The following figure shows the cause of the vulnerability:

As shown in the preceding figure, the code first determines the size of the requested files. When the size exceeds the maximum value (2 GB) permitted by Struts 2, it calls the addFileSkeppedError function, which, in turn, calls buildErrorMessage, leading to RCE via an OGNL expression.

(3) Fixes and Patches

Apache Struts, which has fixed this vulnerability, is available at the following link:


Apache Struts 2.3.32, which has fixed this vulnerability, is available at the following link:


Vendor Solutions

  • According to the official statement, users who are using a Jakarta-based file upload plug-in are advised to upgrade Struts to 2.3.32 or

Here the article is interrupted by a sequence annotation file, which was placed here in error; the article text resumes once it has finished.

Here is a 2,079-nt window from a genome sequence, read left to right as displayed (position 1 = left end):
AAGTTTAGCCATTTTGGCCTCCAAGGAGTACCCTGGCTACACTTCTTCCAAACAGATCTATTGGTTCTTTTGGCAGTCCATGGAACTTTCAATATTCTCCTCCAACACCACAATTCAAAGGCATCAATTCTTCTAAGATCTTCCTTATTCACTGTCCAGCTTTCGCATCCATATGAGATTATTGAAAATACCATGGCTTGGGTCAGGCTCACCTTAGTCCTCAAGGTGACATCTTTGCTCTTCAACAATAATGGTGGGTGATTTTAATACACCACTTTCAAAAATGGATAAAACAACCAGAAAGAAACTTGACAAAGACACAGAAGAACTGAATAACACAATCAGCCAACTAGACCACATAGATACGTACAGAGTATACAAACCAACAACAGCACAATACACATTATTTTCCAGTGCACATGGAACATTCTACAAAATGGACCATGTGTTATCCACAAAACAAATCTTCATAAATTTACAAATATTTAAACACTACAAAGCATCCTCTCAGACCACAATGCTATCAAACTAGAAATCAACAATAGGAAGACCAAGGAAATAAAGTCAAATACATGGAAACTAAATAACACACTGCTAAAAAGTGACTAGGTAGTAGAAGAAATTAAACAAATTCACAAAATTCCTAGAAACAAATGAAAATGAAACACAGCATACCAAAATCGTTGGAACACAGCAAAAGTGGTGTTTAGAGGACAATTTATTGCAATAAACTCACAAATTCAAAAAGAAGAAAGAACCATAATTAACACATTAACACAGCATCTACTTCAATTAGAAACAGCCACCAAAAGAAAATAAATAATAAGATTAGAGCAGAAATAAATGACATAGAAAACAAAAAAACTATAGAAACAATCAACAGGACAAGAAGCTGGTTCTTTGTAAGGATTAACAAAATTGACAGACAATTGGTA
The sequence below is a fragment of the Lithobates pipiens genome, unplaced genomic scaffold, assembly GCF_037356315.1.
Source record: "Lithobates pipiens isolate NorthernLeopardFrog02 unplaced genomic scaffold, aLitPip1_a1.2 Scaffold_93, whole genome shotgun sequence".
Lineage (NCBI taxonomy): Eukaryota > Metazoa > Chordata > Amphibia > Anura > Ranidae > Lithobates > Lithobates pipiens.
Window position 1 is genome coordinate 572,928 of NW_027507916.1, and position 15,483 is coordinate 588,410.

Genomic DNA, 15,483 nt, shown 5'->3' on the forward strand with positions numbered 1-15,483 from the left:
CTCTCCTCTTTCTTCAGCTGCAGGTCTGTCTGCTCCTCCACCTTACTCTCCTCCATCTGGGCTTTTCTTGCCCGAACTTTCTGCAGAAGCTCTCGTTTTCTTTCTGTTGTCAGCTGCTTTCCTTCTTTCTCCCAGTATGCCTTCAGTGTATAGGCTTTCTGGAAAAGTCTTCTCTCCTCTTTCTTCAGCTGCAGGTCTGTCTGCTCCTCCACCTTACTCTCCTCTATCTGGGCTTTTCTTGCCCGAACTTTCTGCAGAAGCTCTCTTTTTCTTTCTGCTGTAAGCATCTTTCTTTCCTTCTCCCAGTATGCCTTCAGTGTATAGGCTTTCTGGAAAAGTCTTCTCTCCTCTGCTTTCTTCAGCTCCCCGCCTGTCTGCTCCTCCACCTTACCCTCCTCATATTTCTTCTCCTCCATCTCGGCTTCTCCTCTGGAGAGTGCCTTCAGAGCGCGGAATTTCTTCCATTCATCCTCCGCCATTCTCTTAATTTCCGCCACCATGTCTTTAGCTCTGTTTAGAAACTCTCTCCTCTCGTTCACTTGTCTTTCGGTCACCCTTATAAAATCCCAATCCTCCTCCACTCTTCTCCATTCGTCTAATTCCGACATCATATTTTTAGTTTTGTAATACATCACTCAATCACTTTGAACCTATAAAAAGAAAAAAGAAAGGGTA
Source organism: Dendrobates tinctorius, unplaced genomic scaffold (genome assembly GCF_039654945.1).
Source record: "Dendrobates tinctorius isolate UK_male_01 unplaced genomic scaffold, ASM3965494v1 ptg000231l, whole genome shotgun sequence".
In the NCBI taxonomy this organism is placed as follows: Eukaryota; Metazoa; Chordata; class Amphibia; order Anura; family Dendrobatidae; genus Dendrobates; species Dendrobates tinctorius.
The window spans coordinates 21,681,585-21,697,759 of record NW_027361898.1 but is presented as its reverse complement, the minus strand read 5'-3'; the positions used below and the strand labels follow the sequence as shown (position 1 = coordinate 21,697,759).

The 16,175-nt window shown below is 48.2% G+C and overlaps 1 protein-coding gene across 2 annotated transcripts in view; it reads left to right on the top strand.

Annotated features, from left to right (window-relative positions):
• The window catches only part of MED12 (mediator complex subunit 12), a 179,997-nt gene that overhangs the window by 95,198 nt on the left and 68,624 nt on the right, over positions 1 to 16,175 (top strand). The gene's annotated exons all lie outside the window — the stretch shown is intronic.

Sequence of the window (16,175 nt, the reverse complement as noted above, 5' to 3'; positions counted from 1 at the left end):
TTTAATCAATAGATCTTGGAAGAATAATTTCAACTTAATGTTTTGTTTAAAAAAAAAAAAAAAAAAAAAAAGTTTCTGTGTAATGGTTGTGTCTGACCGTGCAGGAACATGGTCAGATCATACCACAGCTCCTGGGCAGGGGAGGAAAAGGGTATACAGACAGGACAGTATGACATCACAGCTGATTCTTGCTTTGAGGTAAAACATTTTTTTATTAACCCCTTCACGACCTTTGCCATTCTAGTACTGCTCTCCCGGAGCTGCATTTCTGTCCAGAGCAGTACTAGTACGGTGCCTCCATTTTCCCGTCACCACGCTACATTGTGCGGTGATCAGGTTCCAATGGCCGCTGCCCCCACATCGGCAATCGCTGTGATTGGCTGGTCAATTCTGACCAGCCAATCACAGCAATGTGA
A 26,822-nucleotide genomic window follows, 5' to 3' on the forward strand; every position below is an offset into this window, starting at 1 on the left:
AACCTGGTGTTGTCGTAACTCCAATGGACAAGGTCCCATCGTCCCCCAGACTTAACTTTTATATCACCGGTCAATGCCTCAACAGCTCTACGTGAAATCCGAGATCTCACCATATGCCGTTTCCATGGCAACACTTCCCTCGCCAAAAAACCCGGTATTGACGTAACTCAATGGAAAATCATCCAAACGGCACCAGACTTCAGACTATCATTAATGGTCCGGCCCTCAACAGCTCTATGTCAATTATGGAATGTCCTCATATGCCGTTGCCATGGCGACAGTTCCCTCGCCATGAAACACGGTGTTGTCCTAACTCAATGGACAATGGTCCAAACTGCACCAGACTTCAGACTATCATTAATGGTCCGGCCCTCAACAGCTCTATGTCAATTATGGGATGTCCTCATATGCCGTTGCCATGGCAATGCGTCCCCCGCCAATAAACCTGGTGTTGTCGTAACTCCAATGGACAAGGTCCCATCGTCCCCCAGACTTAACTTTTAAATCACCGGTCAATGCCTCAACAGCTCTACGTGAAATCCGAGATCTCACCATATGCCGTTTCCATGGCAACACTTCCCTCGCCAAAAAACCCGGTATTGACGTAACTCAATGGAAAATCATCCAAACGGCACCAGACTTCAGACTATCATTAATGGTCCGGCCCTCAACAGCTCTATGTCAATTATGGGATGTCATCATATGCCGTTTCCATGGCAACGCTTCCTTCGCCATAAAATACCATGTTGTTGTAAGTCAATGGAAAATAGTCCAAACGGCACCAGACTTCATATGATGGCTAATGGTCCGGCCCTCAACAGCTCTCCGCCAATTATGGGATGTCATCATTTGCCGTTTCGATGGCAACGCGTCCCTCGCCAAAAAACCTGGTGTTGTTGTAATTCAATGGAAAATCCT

Struts Upgrade Guide:

In 2016, the Struts 2 Remote Code Execution Vulnerability (S2-032) also caused catastrophes to numerous application systems. To ensure the versatility of the system, we use Struts 2.3.32, which is not affected by this vulnerability, as an example to show how to upgrade Struts 2.3.24 (the first official release after the disclosure of the S2-032 vulnerability) to an invulnerable version.

First, download the upgrade package of Struts 2.3.32 from the following link:


Comparing Struts 2.3.24 with 2.3.32, we find that some dependencies are also updated besides the cores (struts2-core and xwork-core).

For the upgrade of Struts 2, we need to replace the associated JAR packages with the latest Struts 2 packages, three of which must be installed:

  • struts2-core-2.3.32.jar: Struts 2 core package, where the S2-046 vulnerability exists.